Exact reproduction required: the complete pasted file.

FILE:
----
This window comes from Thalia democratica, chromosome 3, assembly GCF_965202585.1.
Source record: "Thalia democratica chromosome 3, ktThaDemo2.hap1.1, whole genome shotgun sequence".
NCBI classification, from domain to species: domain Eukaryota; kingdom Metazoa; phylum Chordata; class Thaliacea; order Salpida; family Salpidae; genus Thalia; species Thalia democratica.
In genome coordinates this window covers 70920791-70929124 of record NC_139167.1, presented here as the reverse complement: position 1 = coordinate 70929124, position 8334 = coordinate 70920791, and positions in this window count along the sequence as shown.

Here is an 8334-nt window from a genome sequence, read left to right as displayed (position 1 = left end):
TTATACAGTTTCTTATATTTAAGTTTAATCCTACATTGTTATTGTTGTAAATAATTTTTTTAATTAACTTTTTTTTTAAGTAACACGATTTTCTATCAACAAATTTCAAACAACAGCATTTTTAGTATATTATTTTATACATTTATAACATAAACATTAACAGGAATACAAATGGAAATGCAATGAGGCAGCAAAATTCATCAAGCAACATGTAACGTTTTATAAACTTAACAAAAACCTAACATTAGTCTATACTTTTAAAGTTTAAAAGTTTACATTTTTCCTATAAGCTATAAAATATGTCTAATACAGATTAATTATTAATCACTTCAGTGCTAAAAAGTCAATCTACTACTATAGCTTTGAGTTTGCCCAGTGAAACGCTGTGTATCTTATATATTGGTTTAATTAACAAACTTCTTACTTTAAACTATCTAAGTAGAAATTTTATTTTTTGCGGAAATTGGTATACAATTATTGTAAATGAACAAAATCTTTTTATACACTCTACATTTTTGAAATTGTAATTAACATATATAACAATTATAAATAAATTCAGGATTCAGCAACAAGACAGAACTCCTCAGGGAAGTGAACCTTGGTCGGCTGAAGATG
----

This window comes from Thalia democratica, chromosome 3, assembly GCF_965202585.1.
Source record: "Thalia democratica chromosome 3, ktThaDemo2.hap1.1, whole genome shotgun sequence".
NCBI classification, from domain to species: domain Eukaryota; kingdom Metazoa; phylum Chordata; class Thaliacea; order Salpida; family Salpidae; genus Thalia; species Thalia democratica.
In genome coordinates this window covers 70920791-70929124 of record NC_139167.1, presented here as the reverse complement: position 1 = coordinate 70929124, position 8334 = coordinate 70920791, and positions in this window count along the sequence as shown.

Here is an 8334-nt window from a genome sequence, read left to right as displayed (position 1 = left end):
TTATACAGTTTCTTATATTTAAGTTTAATCCTACATTGTTATTGTTGTAAATAATTTTTTTAATTAACTTTTTTTTTAAGTAACACGATTTTCTATCAACAAATTTCAAACAACAGCATTTTTAGTATATTATTTTATACATTTATAACATAAACATTAACAGGAATACAAATGGAAATGCAATGAGGCAGCAAAATTCATCAAGCAACATGTAACGTTTTATAAACTTAACAAAAACCTAACATTAGTCTATACTTTTAAAGTTTAAAAGTTTACATTTTTCCTATAAGCTATAAAATATGTCTAATACAGATTAATTATTAATCACTTCAGTGCTAAAAAGTCAATCTACTACTATAGCTTTGAGTTTGCCCAGTGAAACGCTGTGTATCTTATATATTGGTTTAATTAACAAACTTCTTACTTTAAACTATCTAAGTAGAAATTTTATTTTTTGCGGAAATTGGTATACAATTATTGTAAATGAACAAAATCTTTTTATACACTCTACATTTTTGAAATTGTAATTAACATATATAACAATTATAAATAAATTCAGGATTCAGCAACAAGACAGAACTCCTCAGGGAAGTGAACCTTGGTCGGCTGAAGATG